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ERDC brings history, experience to the crucial fight against climate change

U.S. ARMY ENGINEER RESEARCH AND DEVELOPMENT CENTER
Published July 16, 2021
The U.S. Army Engineer Research and Development Center's Cold Regions Research and Engineering Laboratory Director Dr. Joseph Corriveau is interviewed by ERDC’s Shelley Tingle during ERDC’s LinkedIn Live event in June.

The U.S. Army Engineer Research and Development Center's Cold Regions Research and Engineering Laboratory Director Dr. Joseph Corriveau is interviewed by ERDC’s Shelley Tingle during ERDC’s LinkedIn Live event in June.

The U.S. Army Engineer Research and Development Center's Cold Regions Research and Engineering Laboratory Director Dr. Joseph Corriveau identifies the transition between ice wedge material and ice cemented silt in the U.S. Army Corps of Engineers Permafrost Tunnel Research Facility.

The U.S. Army Engineer Research and Development Center's Cold Regions Research and Engineering Laboratory Director Dr. Joseph Corriveau identifies the transition between ice wedge material and ice cemented silt in the U.S. Army Corps of Engineers Permafrost Tunnel Research Facility.

In early June, the National Oceanic and Atmospheric Administration (NOAA) released a report showing carbon dioxide levels in the atmosphere had reached levels not seen in more than 4 million years. The report has brought more weight to the emphasis President Biden’s administration has placed on a “climate crisis that threatens our people and communities, public health and economy, and, starkly, our ability to live on the planet Earth.”

In response, engineers at the U.S. Army Engineer Research and Development Center (ERDC) are leading the charge in researching climate change and its negative effects.

Dr. Joseph Corriveau, director of ERDC’s Cold Regions Research and Engineering Laboratory (CRREL) in Hanover, New Hampshire, said during a recent ERDC Live discussion on climate change, that while the scientific community agrees human activity has caused an increase in production of greenhouse gases and the climate change stressors that come with those gases, researchers like those at ERDC must continue to build society’s understanding.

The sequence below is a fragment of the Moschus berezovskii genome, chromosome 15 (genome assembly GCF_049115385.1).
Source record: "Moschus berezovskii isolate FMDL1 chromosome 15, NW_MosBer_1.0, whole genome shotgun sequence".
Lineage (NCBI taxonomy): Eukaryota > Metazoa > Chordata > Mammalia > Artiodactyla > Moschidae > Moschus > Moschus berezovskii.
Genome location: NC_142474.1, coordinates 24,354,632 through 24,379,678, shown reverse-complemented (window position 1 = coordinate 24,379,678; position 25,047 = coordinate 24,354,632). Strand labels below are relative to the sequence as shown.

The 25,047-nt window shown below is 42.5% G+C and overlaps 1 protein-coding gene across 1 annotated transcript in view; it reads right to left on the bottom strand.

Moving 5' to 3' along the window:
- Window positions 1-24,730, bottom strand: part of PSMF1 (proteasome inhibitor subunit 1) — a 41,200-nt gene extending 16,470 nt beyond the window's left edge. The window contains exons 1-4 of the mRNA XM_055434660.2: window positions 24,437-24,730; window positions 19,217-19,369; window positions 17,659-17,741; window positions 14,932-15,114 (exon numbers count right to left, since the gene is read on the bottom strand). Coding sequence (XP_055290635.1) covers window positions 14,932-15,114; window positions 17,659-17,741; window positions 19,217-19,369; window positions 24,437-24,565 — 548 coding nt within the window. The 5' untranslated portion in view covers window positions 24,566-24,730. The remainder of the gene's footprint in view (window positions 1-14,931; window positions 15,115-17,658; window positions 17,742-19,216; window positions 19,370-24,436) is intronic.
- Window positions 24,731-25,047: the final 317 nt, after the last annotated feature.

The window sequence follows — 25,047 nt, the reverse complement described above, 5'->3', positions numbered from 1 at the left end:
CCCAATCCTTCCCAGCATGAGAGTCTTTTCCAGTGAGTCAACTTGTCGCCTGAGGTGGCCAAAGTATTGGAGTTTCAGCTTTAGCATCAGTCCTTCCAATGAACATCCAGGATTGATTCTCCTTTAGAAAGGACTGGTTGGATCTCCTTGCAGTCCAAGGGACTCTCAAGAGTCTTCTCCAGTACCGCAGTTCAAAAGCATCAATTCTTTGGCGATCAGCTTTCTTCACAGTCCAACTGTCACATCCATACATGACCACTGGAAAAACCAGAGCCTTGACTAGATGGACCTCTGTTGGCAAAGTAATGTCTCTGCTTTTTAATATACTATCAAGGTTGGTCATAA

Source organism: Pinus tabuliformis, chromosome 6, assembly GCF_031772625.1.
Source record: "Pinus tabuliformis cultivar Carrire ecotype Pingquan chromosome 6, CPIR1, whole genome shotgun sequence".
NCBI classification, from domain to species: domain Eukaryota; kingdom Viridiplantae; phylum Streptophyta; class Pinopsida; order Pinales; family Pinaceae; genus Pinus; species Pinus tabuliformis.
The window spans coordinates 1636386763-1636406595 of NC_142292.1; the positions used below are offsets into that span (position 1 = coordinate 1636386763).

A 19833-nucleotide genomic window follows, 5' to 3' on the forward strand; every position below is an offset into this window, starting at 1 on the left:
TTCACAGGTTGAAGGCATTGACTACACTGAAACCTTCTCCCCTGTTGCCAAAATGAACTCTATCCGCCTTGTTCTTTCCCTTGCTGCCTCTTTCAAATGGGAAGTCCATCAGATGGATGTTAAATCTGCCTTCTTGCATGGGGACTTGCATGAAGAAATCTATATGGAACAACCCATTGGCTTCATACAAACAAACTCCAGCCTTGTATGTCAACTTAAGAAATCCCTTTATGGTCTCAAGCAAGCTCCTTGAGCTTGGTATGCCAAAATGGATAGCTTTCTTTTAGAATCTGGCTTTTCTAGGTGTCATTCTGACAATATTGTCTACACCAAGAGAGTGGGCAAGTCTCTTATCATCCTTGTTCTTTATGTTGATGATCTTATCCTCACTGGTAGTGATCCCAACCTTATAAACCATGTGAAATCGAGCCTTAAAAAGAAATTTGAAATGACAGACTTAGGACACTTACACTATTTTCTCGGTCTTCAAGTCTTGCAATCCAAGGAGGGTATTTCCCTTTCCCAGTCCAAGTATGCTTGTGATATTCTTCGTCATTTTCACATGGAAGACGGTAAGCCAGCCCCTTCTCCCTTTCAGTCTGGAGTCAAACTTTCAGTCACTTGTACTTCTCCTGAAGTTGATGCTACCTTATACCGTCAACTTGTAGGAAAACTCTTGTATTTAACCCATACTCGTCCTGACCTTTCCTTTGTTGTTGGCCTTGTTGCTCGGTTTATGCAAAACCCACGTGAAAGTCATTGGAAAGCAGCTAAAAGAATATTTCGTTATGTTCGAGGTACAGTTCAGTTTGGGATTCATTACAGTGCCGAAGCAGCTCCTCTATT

ERDC Live is a monthly series broadcast on ERDC’s LinkedIn page featuring interviews with ERDC leaders, researchers and guests on topics of interest.

“There are clearly a lot of misconceptions [in the public] regarding the topic of climate change. There’s also a bit of controversy over to what level human activity is responsible for climate change,” Corriveau said. “What I will say, it is wonderful to be part of an organization that has been conducting research literally for decades on this topic. It is also wonderful to be part of an organization where one of our five strategic goals is to promote understanding.

“I think part of our role at ERDC is to promote understanding so that policy makers can make informed decisions based on science.”

Given the vital research role ERDC plays within the U.S. Army and the Department of Defense, gaining a better of understanding of climate change and its effects is of paramount importance, as is developing ways to adapt to the changes it forces. Given its historical research experience and state-of-the-art capabilities and facilities, ERDC is well-positioned to lead in climate change research.

In addition to being CRREL’s director, Corriveau was also tabbed by ERDC Director Dr. David Pittman to lead a team studying climate change and its effects. This team combines ERDC’s seven laboratories, leveraging the weight of the facilities and capabilities of world-class engineers and scientists.

ERDC has continued to expand its climate change research, understanding the United States suffers more than $10 billion in damages from more severe and frequent natural disasters, including tropical storms, hurricanes, wildfires and more.